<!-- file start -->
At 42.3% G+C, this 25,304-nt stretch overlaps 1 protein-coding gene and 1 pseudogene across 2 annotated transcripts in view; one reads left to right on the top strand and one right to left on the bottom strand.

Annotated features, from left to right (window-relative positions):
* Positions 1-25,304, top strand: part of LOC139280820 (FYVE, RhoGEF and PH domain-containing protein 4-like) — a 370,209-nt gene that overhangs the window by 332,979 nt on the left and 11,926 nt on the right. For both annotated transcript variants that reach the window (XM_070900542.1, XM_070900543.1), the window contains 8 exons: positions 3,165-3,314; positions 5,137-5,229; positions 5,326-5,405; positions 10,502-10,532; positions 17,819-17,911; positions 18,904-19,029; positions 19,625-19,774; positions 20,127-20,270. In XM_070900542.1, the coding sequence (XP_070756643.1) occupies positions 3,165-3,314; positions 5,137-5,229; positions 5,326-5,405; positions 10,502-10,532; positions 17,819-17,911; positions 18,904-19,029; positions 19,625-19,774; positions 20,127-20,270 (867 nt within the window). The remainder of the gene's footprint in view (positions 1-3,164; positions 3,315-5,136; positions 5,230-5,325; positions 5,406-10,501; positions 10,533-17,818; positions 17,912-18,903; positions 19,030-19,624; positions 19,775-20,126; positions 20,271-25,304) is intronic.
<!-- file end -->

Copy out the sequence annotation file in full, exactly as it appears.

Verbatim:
At 42.3% G+C, this 25,304-nt stretch overlaps 1 protein-coding gene and 1 pseudogene across 2 annotated transcripts in view; one reads left to right on the top strand and one right to left on the bottom strand.

Annotated features, from left to right (window-relative positions):
* Positions 1-25,304, top strand: part of LOC139280820 (FYVE, RhoGEF and PH domain-containing protein 4-like) — a 370,209-nt gene that overhangs the window by 332,979 nt on the left and 11,926 nt on the right. For both annotated transcript variants that reach the window (XM_070900542.1, XM_070900543.1), the window contains 8 exons: positions 3,165-3,314; positions 5,137-5,229; positions 5,326-5,405; positions 10,502-10,532; positions 17,819-17,911; positions 18,904-19,029; positions 19,625-19,774; positions 20,127-20,270. In XM_070900542.1, the coding sequence (XP_070756643.1) occupies positions 3,165-3,314; positions 5,137-5,229; positions 5,326-5,405; positions 10,502-10,532; positions 17,819-17,911; positions 18,904-19,029; positions 19,625-19,774; positions 20,127-20,270 (867 nt within the window). The remainder of the gene's footprint in view (positions 1-3,164; positions 3,315-5,136; positions 5,230-5,325; positions 5,406-10,501; positions 10,533-17,818; positions 17,912-18,903; positions 19,030-19,624; positions 19,775-20,126; positions 20,271-25,304) is intronic.